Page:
Lisa Ruffle (left), a Doctor of Optometry, said, “Sweet Briar allowed me to pursue a variety of interests in class, labs, and in my own research ... I went into graduate school with a well-rounded and thorough education.”

When you study at Sweet Briar, you will connect with a network of alumnae who are committed to assisting you. Alumnae physicians and veterinarians welcome SBC students for shadowing or internships.

Dr. Kristy Winstead Anderson ’98 says, “If anyone is ever coming to Texas and would like an opportunity to work in a clinic, I would be more than happy to have them.”

Our alumnae want to see you succeed, and will welcome you enthusiastically to the Sweet Briar family of health care and veterinary professionals.

What are the components of the Sweet Briar pre-health and pre-vet careers program?

1. The Advisors
In addition to your academic advisor, Professors Morrissey and Davies will help you plan the coursework, extracurricular activities and internship experiences necessary to make you a strong candidate for admission to graduate programs in your chosen field.

2. Coursework and major
The specific coursework required is dictated by your career choice and mandated by the professional schools. We will help you plan a course schedule that will allow you to complete your required courses on time.

There is no specific “pre-med” or “pre-vet” major. Although many pre-health career students major in biology or chemistry, you can fulfill your pre-professional requirements in any major.

  • Alex St. Pierre '12 majored in Classics and minored in Biology and Music.  She will attend veterinary school at the University of Pennsylvania.
  • Shanthi Ramesh ’06 completed a French major before attending Wright State University’s School of Medicine.
  • Pediatrician Anne Lombardi Hladik ’01 majored in Physics and Mathematics with minors in Chemistry and Religion.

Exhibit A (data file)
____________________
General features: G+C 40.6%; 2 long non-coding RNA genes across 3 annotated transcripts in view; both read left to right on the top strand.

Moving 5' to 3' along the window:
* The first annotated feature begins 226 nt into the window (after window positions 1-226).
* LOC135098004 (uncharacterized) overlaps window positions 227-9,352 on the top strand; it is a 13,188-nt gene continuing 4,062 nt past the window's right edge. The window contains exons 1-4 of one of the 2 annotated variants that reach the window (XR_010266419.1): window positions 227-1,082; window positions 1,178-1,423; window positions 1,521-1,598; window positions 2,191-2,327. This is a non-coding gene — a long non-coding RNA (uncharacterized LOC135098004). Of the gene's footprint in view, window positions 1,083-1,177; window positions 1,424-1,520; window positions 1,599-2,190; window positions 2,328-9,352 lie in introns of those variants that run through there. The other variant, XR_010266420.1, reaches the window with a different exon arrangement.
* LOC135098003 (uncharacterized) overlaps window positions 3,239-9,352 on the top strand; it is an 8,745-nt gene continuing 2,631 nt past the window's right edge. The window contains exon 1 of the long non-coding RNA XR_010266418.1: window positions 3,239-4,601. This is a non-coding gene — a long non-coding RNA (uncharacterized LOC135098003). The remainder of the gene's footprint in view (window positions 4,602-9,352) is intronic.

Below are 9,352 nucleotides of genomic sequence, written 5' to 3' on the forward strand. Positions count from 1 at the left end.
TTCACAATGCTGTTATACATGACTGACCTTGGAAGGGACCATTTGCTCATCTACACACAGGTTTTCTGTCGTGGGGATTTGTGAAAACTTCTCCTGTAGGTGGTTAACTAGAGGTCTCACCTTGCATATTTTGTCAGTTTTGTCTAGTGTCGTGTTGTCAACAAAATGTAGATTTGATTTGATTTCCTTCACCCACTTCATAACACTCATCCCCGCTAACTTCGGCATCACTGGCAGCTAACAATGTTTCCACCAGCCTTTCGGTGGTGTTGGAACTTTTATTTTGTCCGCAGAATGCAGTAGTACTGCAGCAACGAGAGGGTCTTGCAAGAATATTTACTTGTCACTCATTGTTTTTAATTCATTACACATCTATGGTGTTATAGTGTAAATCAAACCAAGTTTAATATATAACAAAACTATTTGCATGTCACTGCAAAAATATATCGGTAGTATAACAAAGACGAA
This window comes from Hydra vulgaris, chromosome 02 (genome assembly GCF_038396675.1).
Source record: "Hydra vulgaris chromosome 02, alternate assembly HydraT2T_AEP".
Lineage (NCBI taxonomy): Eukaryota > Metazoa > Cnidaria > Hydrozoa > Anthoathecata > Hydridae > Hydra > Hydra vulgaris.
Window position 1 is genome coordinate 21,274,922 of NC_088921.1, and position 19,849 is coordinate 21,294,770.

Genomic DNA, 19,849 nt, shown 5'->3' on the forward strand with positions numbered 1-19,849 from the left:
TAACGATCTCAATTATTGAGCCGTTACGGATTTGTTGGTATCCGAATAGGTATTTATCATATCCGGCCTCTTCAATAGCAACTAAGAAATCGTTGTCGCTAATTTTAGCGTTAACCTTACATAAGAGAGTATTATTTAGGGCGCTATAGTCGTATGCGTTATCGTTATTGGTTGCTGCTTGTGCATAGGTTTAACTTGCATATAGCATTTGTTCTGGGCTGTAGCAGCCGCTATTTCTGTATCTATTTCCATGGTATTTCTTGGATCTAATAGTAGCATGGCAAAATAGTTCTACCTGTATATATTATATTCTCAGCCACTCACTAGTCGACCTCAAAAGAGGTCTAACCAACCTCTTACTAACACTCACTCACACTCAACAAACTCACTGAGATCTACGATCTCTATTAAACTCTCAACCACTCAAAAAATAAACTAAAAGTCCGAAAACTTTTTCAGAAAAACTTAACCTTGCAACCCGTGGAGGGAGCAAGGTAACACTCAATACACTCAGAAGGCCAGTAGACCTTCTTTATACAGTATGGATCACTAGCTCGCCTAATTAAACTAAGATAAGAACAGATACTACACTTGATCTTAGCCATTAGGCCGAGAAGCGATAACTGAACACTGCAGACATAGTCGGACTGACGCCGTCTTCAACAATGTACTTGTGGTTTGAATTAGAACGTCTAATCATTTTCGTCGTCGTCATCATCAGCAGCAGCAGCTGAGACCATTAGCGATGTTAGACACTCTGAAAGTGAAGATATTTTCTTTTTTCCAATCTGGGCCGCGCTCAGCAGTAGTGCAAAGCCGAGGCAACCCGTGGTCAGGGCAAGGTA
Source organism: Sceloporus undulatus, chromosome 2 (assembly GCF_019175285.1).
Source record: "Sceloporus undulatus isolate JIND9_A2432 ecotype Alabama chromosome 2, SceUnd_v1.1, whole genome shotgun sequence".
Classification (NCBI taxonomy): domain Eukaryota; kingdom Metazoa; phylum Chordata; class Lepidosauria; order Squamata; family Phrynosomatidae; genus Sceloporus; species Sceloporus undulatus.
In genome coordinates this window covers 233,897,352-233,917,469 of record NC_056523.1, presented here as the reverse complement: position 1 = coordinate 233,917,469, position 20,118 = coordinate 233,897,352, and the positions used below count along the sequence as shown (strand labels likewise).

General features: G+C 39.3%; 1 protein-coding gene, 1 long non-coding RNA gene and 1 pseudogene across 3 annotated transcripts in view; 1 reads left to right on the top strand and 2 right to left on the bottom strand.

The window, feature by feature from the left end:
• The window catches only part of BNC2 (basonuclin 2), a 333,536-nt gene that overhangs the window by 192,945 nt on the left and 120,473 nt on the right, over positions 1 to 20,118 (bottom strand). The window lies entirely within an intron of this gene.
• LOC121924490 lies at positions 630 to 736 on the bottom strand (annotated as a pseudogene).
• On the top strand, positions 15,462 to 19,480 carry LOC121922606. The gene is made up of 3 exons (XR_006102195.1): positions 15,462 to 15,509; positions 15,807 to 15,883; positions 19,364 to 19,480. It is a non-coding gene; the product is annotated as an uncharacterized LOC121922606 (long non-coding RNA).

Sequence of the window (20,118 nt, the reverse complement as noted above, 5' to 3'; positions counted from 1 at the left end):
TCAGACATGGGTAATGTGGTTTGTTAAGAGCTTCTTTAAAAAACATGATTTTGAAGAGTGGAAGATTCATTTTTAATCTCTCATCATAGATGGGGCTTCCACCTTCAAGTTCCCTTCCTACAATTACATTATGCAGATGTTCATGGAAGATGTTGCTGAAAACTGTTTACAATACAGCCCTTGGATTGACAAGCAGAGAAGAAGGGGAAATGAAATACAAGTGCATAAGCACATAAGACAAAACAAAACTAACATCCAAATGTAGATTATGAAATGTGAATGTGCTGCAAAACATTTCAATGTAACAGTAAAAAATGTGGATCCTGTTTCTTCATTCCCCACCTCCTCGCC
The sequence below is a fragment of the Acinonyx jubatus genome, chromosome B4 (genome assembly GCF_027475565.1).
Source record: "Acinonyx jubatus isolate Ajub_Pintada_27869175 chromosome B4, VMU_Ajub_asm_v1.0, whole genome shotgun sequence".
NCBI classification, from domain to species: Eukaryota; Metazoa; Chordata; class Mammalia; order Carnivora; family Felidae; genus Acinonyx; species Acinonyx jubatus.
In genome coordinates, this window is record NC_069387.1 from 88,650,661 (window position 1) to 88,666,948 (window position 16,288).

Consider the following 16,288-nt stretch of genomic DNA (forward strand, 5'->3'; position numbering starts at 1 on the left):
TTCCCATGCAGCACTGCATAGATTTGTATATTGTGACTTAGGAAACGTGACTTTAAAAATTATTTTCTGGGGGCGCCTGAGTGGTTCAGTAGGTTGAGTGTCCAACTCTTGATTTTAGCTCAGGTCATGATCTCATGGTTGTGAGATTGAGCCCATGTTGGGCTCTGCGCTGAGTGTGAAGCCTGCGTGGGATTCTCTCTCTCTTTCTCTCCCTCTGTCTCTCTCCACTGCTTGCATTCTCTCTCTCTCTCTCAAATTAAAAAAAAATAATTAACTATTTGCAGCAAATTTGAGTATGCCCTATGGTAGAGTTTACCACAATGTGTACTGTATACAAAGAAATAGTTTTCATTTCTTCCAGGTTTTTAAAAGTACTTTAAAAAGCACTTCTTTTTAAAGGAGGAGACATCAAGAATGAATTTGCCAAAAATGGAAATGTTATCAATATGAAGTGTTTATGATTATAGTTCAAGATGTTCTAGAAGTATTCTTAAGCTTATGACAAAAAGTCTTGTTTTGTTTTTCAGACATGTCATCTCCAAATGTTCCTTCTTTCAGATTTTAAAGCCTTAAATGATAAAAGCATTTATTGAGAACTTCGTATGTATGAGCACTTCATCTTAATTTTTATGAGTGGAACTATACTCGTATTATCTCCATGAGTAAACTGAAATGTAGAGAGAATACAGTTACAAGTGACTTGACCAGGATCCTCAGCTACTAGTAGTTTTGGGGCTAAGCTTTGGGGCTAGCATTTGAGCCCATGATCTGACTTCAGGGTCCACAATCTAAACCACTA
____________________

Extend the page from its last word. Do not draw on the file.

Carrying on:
• Dr. Nancy Weigel ’95 majored in Spanish and now practices family medicine. 
  • Kathleen H. Hartman '92 majored in English and Creative Writing before obtaining an M.S. in Animal Science, a D.V.M., and a Ph.D. in Veterinary Medical Sciences. She is a USDA-APHIS aquaculture epidemiologist, investigating diseases of ornamental fish stocks.

3. Internships and Experiences
Shadowing, internships and volunteer work allow you to investigate your chosen career to be sure it is the one for you. Participation in these areas demonstrates your commitment to professional school admissions committees and gives you plenty of experience to draw upon in your professional school interviews. We provide advice, suggestions and contacts to help you obtain this essential experience.

  • Pre-medical students in the SCRIBE program at Lynchburg General Hospital work with emergency room physicians, electronically transcribing their notes.
  • Leslie Price ’11 spent one summer as an intern in a physical therapy practice in Virginia and the next summer as an intern with an occupational therapist in Texas.
  • Jess Franklin ’11 gained experience with marine animal husbandry in the New York Aquarium Comprehensive College Internship Program.

4. Preparation for Standardized Tests
Professional schools require you to take a standardized test for admission. Among these are the MCAT, GRE, DAT, OAT and PCAT, for medicine, veterinary medicine and physical therapy, dentistry, optometry and pharmacy, respectively. We will help you design the best test preparation method for you.

5. The Pre-medical and Health Careers Committee
This committee of faculty members will serve as the panel for your practice interview, which helps you to prepare for the real thing. The committee will also provide input in the letter of evaluation required by many health professions programs.